From the ingress of Henley Street, I easily noticed a restored 2-storey rectangular house with a sturdy pitched gable intersecting roof and contemporary loop level spear top metal fence. Historically speaking, the house was built in 16th-century using the traditional half-timbered method and constructed in wattled and daud around a wooden frame. To be more specific, the façade of the house had a woven lattice of wooden strips infixed with a combined sticky material of wet soil, clay, sand, animal dung and straw. For the past years or ever since it was owned and managed by the Shakespeare's Birthplace Trust, this eminent house has been a small museum open to the public and a popular visitor attraction. Moreover, it has been acknowledged as a Mecca for all lovers of literature for it's believed to be the Birthplace of England's national poet and the "Bard of Avon", William Shakespeare.

In spite of the fact that the renowned Shakespeare's Birthplace is a small museum open to the public, the out-and-out admission is still not free of charge. When we decided to explore the innermost Birthplace of England's national poet and the "Bard of Avon", William Shakespeare, we bought upfront our Shakespeare's Birthplace Adult Tickets. Customarily speaking, the ticket itself gave us an entire access from the interesting museum at Shakespeare's Centre; the spruced-up tender rear garden; a significant snoop of Joan Hart's Cottage on the ground floor of the house; the innermost of the main restored 2-storey rectangular house of William Shakespeare and his family; the added 17th century rear wing and ending up to the matter-of-fact detached Gift Shop.
(William Shakespeare's Phrases and Sayings)
(The 1988 Oil in Canvas of William Shakespeare in the Globe Theatre by Philip Sutton, R.A.)

(William Shakespeare Life's Chart and Family Tree)
(The Parlour on the Ground Floor of the Restored House)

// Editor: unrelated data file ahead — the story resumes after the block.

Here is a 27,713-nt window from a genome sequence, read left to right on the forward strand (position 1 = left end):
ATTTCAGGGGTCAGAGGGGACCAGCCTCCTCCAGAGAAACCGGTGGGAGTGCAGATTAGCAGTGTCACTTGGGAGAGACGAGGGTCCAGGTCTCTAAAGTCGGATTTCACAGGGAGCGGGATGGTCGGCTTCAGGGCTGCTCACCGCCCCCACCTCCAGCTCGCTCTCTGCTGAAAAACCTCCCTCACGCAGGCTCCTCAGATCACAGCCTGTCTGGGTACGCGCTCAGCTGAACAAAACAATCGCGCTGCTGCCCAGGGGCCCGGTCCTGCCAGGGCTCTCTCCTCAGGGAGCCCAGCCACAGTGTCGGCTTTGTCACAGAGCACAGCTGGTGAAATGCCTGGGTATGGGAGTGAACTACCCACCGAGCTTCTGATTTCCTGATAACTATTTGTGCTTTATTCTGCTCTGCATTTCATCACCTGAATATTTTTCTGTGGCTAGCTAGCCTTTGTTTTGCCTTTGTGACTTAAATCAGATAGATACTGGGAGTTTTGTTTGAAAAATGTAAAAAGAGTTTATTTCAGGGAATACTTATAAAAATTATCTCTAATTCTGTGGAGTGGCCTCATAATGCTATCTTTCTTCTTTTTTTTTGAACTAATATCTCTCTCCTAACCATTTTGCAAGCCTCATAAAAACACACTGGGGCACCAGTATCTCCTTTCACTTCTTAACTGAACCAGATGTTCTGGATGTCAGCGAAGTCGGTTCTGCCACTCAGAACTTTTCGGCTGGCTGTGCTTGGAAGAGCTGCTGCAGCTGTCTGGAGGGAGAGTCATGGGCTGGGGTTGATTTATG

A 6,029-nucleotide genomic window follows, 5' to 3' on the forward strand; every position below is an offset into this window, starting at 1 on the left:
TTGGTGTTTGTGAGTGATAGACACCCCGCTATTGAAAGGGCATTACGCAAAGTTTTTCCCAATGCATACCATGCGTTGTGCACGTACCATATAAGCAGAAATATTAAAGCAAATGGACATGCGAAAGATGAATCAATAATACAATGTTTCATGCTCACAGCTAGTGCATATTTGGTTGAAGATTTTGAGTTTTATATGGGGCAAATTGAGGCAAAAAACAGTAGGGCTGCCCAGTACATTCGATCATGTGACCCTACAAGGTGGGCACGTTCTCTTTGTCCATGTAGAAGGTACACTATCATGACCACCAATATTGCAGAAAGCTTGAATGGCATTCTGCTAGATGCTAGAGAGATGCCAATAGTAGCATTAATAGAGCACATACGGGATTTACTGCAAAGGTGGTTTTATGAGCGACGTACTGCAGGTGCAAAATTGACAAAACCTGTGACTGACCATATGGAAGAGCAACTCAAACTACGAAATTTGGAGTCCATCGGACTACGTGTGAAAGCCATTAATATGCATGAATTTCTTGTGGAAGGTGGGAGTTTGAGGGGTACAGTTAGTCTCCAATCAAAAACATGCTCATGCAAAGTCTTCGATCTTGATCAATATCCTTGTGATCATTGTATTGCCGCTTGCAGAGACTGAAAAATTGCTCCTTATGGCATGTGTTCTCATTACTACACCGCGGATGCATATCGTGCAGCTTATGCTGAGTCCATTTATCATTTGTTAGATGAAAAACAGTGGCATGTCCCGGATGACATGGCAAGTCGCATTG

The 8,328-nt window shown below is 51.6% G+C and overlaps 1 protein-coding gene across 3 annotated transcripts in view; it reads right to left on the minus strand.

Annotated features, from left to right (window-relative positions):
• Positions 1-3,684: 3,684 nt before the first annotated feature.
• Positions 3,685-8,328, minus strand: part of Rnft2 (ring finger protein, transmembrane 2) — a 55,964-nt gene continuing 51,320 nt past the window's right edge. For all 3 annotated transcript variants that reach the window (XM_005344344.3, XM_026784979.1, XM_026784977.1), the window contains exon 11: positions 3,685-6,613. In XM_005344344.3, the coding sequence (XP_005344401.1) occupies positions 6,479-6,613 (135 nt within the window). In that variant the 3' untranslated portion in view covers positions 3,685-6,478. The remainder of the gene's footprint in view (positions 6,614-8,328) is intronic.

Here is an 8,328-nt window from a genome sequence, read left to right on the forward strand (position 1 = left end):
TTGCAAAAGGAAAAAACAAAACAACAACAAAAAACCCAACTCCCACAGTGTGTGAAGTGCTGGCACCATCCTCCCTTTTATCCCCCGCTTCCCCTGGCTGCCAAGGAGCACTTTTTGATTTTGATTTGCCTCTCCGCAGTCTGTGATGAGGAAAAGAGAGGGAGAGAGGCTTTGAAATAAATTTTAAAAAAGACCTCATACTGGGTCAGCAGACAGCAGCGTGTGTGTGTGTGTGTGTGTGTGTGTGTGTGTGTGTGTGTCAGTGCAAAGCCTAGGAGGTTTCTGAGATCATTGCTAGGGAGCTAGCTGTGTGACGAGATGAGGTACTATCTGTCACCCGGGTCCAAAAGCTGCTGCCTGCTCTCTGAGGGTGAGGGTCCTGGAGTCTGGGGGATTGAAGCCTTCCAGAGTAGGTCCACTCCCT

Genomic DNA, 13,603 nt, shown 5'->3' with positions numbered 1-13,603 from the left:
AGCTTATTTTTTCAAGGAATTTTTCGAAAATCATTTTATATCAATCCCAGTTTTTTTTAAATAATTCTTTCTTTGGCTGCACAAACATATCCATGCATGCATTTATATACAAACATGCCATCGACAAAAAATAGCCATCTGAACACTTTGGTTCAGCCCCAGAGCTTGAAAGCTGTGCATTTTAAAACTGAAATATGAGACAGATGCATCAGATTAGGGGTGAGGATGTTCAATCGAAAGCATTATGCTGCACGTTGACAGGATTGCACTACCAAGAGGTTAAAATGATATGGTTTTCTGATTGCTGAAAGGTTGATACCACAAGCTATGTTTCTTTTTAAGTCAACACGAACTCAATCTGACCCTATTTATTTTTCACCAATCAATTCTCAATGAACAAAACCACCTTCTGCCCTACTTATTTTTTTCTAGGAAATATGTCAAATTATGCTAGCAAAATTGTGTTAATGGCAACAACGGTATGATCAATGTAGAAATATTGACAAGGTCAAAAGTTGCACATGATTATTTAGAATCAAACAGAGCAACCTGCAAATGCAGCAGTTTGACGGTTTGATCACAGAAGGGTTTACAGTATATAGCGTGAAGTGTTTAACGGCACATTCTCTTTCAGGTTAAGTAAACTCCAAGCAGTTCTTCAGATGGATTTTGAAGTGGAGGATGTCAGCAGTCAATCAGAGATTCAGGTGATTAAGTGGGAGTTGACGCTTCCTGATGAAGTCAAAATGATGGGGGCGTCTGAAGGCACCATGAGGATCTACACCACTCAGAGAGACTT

(The Dining Area with the Corner Fireplace on the Ground Floor of the Restored House)
(The Childhood Bedroom with a Chimney of William Shakespeare
on the First Floor of the Restored House)
(The Birthroom Window with Henry Irving's Name
on the First Floor of the Restored House)
(The Adequate Room on the Second (Attic) Floor of the Restored House)
(William Shakespeare's Parents, John and Mary, Bedroom on the First Floor of the Restored House)
(The First Floor in the Rear Wing of the Restored House)
(The Door on the Ground Floor in the Rear Wing of the Restored House)
(The Fireplace on the Ground Floor in the Rear Wing of the Restored House)
(The Food Storage Room on the Ground Floor in the Rear Wing of the Restored House)
(The Tender Rear Garden in the Rainy Day)
(The Back End Perspective of William Shakespeare's Birthplace
with the Angular View of the Rear Wing)
(The Detached Gift Shop of Shakespeare's Birthplace Trust
and the Souvenir Coin)

The modern Shakespeare's Centre greeted us with noticeable phrases & sayings onto the walls and warmly took us back in time by featuring his creative collections of plays, sonnets and poems. It also gave us an insight into his colourful theatre life on a canvas painting and communicated to us through the detailed summary of his life's chart.

Personally speaking, when I stepped in at the centre I thought that it was a terrible enterprise in acknowledging the life of William Shakespeare and where he lived. It was indeed a radically designed contrast to the adjacent well-preserved 16th-century half timbered house. However, the succinct state-of-the-art approach in establishing how William Shakespeare became England's national poet and the "Bard of Avon" turned out to be brilliantly and symmetrically beautiful!